Tuesday, February 22, 2011
Predicting the Next Terrorism Hot Spots
By Michael Coleman
Journal Washington Bureau
WASHINGTON — In the decade since 9/11, the U.S. government has used every tool in its arsenal to hunt down terrorists and prevent them from striking U.S. soil.
American military and intelligence powers account for the bulk of the effort, but increasingly, computer modeling is being used to help anticipate potential hotbeds of terrorist activity.
The information helps various federal agencies work to neutralize the threats. Los Alamos National Laboratory and its Center for the Scientific Analysis of Emerging Threats is an integral part of the effort.
On Sunday, as part of the Albuquerque International Association's lecture series on terrorism post 9/11, the center's director, Edward P. MacKerrow, will discuss how computers can help us understand the motivations for terrorism and who might engage in terrorist actions in the future.
As part of his lecture, MacKerrow will examine the motivations of 21st century terrorists, considering the ideological and the situational forces that drive them.
He will explain how terrorists are radicalized and recruited to commit terrorist acts and how computer modeling can help anticipate the destructive behavior.
"We use computer modeling to look at the social, economic and psychological factors that can be used to anticipate (terrorist activity)," MacKerrow told the Journal.
The Center works primarily to support Department of Defense efforts while harnessing the expertise that U.S. universities offer in anthropology and other fields of study, MacKerrow said.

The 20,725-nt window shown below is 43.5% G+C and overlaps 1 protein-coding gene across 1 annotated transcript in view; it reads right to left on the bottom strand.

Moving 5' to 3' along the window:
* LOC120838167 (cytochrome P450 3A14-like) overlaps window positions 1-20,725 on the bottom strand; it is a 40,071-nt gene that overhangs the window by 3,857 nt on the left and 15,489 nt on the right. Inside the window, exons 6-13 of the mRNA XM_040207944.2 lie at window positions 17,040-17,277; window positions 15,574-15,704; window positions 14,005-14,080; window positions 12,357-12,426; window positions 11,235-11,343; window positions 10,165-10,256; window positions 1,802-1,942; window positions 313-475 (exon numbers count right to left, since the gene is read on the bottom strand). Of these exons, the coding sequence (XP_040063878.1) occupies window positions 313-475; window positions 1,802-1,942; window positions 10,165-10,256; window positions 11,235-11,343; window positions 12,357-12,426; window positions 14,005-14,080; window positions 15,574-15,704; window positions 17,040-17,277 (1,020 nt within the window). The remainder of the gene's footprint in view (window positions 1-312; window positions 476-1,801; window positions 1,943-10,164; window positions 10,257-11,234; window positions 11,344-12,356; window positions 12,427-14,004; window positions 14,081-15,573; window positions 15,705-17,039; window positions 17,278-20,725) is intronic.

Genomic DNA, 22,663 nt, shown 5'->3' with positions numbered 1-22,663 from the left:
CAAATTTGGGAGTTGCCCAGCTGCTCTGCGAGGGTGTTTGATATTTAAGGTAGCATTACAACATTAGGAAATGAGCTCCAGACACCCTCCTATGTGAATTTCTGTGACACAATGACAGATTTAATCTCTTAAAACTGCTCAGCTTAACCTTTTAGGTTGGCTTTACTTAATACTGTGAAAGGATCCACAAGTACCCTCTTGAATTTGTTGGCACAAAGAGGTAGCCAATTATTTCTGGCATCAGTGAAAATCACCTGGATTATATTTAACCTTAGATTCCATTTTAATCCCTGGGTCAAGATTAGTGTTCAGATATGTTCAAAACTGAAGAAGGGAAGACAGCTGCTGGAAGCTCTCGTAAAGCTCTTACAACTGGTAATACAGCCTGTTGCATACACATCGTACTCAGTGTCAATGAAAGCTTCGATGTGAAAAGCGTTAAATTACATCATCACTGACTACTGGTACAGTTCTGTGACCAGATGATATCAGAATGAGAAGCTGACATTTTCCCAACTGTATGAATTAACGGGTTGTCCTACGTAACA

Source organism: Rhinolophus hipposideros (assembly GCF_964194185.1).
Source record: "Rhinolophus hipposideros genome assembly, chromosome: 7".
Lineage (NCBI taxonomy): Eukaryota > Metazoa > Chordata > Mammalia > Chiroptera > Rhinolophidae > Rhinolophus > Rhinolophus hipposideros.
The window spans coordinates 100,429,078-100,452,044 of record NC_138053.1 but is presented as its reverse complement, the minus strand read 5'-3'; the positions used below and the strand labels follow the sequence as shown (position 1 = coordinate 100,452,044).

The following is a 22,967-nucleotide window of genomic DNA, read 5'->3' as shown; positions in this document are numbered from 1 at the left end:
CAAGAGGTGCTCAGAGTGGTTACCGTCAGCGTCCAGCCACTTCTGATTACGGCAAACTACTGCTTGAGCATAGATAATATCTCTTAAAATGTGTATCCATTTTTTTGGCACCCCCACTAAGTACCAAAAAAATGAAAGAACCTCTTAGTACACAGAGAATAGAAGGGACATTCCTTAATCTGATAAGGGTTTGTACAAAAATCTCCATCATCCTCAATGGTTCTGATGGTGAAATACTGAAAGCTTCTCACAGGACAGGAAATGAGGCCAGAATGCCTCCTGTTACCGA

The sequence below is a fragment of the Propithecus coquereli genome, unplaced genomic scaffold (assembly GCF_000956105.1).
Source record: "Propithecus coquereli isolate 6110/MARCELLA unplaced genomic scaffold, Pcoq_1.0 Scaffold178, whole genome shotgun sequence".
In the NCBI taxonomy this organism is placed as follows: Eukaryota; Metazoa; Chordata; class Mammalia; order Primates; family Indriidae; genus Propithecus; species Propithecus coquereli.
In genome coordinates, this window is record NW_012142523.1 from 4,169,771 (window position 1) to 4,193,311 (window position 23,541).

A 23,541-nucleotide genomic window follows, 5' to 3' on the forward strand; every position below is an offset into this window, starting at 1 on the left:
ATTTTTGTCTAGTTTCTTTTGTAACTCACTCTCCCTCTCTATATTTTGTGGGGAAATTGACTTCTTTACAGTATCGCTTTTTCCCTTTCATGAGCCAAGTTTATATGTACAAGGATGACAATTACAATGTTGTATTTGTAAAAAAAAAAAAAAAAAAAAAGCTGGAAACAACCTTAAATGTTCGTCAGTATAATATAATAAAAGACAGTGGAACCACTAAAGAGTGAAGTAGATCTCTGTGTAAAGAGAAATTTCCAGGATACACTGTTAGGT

A physicist by training, MacKerrow worked for 15 years at Los Alamos conducting research in physics and modeling.
He took a sabbatical to model socio-behavioral dynamics in corporations but has since returned to Los Alamos, where he continues to apply social simulations to better understand the emergence of Islamic terrorist groups and political violence.
MacKerrow said he gathers data from various experts — even if it's conflicting or disparate information — and uses computer models to develop a logical assessment.
"I've got this one expert telling me it's socioeconomic factors, and I've got this other expert telling me, no, it's political factors," he said, describing theories for terrorist motivations. "The answer is it's not just one or the other — they're all combined together and the interrelations are very complicated to figure out. But if we can do it on a computer, it helps."
To learn more about the AIA lecture series, which includes question-and-answer sessions with each speaker, visit www.centerforinternationalstudies.net or call 856-7277.